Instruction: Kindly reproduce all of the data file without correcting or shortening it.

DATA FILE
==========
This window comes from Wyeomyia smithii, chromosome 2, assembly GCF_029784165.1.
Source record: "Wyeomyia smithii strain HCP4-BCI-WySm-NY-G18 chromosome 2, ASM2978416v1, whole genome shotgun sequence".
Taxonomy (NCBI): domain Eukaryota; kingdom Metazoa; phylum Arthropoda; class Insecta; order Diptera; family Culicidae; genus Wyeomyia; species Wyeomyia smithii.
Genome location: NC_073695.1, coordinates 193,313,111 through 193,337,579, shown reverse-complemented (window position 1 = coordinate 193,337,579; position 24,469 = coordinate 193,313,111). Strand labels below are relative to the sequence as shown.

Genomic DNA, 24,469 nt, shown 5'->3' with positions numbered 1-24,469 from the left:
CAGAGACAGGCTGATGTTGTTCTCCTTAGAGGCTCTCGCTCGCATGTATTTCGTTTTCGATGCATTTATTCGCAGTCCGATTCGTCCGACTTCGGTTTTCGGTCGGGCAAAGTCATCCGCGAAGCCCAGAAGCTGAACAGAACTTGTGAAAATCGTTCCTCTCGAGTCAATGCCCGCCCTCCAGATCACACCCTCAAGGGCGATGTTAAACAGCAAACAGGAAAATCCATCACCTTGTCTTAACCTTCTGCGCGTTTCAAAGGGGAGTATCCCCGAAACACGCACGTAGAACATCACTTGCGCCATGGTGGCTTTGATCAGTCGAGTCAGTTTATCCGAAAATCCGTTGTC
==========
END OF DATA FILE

This window comes from Wyeomyia smithii, chromosome 2, assembly GCF_029784165.1.
Source record: "Wyeomyia smithii strain HCP4-BCI-WySm-NY-G18 chromosome 2, ASM2978416v1, whole genome shotgun sequence".
Taxonomy (NCBI): domain Eukaryota; kingdom Metazoa; phylum Arthropoda; class Insecta; order Diptera; family Culicidae; genus Wyeomyia; species Wyeomyia smithii.
Genome location: NC_073695.1, coordinates 193,313,111 through 193,337,579, shown reverse-complemented (window position 1 = coordinate 193,337,579; position 24,469 = coordinate 193,313,111). Strand labels below are relative to the sequence as shown.

Genomic DNA, 24,469 nt, shown 5'->3' with positions numbered 1-24,469 from the left:
CAGAGACAGGCTGATGTTGTTCTCCTTAGAGGCTCTCGCTCGCATGTATTTCGTTTTCGATGCATTTATTCGCAGTCCGATTCGTCCGACTTCGGTTTTCGGTCGGGCAAAGTCATCCGCGAAGCCCAGAAGCTGAACAGAACTTGTGAAAATCGTTCCTCTCGAGTCAATGCCCGCCCTCCAGATCACACCCTCAAGGGCGATGTTAAACAGCAAACAGGAAAATCCATCACCTTGTCTTAACCTTCTGCGCGTTTCAAAGGGGAGTATCCCCGAAACACGCACGTAGAACATCACTTGCGCCATGGTGGCTTTGATCAGTCGAGTCAGTTTATCCGAAAATCCGTTGTC